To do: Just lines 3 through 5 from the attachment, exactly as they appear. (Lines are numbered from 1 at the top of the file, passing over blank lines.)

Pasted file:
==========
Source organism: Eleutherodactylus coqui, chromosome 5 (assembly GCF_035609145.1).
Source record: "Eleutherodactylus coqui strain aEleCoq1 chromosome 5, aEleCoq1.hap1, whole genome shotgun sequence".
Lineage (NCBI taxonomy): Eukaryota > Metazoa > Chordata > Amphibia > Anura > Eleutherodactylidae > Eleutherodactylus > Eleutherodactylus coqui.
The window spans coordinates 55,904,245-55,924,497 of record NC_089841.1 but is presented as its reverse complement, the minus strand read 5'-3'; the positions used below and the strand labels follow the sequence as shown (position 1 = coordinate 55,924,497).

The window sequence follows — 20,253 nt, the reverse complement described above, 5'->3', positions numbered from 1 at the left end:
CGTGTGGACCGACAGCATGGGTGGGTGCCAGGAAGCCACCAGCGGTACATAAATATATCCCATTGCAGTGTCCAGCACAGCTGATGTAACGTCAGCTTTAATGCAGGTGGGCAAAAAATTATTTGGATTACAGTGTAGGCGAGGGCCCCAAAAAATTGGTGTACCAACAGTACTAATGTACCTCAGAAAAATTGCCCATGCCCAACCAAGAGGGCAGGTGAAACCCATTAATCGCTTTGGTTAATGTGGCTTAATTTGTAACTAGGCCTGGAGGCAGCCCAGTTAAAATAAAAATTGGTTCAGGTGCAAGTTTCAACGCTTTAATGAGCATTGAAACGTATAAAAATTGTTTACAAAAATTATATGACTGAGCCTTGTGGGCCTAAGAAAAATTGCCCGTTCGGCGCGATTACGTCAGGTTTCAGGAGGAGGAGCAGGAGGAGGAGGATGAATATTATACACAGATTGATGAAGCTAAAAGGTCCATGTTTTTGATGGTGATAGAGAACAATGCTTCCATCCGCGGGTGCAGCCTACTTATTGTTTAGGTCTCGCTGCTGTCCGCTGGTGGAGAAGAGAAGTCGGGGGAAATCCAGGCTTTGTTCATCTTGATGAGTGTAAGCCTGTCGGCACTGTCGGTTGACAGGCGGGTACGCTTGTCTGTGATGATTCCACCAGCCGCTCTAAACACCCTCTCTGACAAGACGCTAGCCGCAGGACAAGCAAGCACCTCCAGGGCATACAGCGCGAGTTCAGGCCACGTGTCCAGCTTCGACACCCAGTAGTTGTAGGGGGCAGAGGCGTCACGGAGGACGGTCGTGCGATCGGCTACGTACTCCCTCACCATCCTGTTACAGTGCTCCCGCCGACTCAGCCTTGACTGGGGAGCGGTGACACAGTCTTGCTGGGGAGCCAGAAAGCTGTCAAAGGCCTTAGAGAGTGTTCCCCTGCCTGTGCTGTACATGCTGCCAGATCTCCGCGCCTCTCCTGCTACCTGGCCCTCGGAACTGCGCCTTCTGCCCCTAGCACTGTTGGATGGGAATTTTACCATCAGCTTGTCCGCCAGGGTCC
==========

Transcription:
Lineage (NCBI taxonomy): Eukaryota > Metazoa > Chordata > Amphibia > Anura > Eleutherodactylidae > Eleutherodactylus > Eleutherodactylus coqui.
The window spans coordinates 55,904,245-55,924,497 of record NC_089841.1 but is presented as its reverse complement, the minus strand read 5'-3'; the positions used below and the strand labels follow the sequence as shown (position 1 = coordinate 55,924,497).

The window sequence follows — 20,253 nt, the reverse complement described above, 5'->3', positions numbered from 1 at the left end: